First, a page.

Review : Saints and Soldiers

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So many stereotypes would ordinarily be laughable, had the actors not committed to their “no atheists in foxholes� dialogue with such utter
conviction. Crossing the crowded wilderness, they encounter innocent civilians, hostile Germans, even taking a Nazi prisoner who Deacon just happened to know when he lived in Berlin as a missionary prior to the war.

Based on actual events which unfolded in the Belgian Forest outside of the town of Malmedy in December of 1944, Saints and Soldiers is an old-fashioned
war saga about a brave band of G.I.s trapped behind enemy lines, trying to make their way back to Allied territory. This quartet represented the
survivors from a battalion of American POWs which had surrendered during the Battle of the Bulge only to be massacred en masse by their German captors.

After opening with the bloody incident surrounding their escape, this character-driven picture settles-down considerably, taking its sweet time to introduce us to the foursome, individually. Unfortunately, each is a recognizable archetype from the average war flick cranked out in the 40s and 50s in the wake of the war.

Of course, there's Sarge (Peter Holden), the grizzled vet from Chicago, and Gould (Alexander Niver), the atheist, Jewish medic from Brooklyn with the
Noo Yawk accent. We also have Deacon (Corbin Allred), a shell-shocked sharpshooter from Arizona who likes to consult his tiny Bible for comfort,
and Shirl (Lawrence Bagby), a macho redneck from Louisiana saddled with a girl's name. He gets teased about it in ways reminiscent of Leslie Nielsen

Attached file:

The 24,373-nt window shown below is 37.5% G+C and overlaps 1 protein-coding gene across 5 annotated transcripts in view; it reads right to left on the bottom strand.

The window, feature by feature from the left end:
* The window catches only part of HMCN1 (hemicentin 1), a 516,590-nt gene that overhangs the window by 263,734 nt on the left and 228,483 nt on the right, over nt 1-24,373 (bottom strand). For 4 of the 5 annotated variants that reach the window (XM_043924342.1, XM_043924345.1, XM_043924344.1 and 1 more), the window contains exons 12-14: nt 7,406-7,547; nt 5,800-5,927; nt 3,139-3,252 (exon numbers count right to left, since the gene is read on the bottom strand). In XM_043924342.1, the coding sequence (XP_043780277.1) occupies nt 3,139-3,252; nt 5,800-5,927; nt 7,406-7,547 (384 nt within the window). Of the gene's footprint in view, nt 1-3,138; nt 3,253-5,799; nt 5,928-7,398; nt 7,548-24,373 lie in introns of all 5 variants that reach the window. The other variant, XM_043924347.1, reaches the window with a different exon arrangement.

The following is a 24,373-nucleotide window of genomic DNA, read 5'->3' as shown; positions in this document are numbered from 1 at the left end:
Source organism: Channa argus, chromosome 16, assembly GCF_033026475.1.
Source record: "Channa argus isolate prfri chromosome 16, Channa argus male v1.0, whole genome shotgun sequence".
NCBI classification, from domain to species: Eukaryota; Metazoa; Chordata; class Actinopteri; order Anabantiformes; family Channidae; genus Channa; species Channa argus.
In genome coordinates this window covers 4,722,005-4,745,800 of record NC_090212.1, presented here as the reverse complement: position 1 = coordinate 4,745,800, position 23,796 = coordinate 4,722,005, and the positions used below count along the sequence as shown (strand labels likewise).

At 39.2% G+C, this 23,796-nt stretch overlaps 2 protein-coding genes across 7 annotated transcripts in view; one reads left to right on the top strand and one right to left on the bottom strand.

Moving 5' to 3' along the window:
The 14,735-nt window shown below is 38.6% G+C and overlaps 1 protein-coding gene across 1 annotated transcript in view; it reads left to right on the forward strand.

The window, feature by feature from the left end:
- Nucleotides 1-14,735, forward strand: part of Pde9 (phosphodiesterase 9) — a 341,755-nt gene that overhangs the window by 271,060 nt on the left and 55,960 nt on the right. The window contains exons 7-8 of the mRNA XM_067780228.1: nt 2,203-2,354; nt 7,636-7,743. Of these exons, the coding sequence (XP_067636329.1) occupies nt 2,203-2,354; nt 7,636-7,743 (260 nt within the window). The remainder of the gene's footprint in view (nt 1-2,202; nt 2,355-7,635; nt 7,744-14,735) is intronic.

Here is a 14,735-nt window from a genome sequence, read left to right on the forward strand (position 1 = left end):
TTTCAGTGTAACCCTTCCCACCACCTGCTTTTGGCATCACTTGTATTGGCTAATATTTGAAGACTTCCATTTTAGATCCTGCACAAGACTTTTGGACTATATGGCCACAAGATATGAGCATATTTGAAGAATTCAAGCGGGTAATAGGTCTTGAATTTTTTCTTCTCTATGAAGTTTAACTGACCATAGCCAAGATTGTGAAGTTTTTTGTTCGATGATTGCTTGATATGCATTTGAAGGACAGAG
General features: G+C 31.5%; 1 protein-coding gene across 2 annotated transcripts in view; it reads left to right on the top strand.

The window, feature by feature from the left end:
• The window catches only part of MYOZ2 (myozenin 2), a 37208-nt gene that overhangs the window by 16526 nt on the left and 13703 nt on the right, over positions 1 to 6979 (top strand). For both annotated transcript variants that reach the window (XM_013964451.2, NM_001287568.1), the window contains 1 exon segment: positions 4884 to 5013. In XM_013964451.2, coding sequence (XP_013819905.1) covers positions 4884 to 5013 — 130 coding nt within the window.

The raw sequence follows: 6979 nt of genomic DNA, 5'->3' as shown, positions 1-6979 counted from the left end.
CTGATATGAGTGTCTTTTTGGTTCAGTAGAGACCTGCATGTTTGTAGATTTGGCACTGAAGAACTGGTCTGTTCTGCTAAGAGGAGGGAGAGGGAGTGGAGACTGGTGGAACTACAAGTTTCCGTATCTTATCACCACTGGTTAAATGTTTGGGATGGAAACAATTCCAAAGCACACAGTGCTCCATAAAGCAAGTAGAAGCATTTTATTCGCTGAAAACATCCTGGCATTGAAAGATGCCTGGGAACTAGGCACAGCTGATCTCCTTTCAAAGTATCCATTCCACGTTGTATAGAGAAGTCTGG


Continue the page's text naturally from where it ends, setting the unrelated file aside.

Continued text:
in Airplane.

So many stereotypes would ordinarily be laughable, had the actors not committed to their “no atheists in foxholes� dialogue with such utter conviction. Crossing the crowded wilderness, they encounter innocent civilians, hostile Germans, even taking a Nazi prisoner who Deacon just happened to know when
he lived in Berlin as a missionary prior to the war.

When they save a British paratrooper (Kirby Heyborne) who’d been shot out of the sky, their mission is suddenly imbued with meaning above and beyond
mere survival, because he’s carrying surveillance photos of critical military import. While the movie has its moments, it's hard to buy the idea that anybody’s really crossing a frigid, snow-covered tundra, when you never, ever see anybody's breath. It was shot entirely in Utah, and apparently under conditions which were not nearly sub-freezing. Although this production seems in search of a script, at least it did not skimp when it came to costumes and sets, as the
uniforms are painstakingly-reproduced reproductions, while all the guns and military vehicles are completely authentic loaners from private collectors.

But that's isn’t enough to elevate a videotaped war buff recreation to the level of Saving Private Ryan.

Good (2 stars)
Rated PG-13 for war violence and related images.
(In English, German and French, but without subtitles)
Running time: 90 minutes
Distributor: Excel Entertainment

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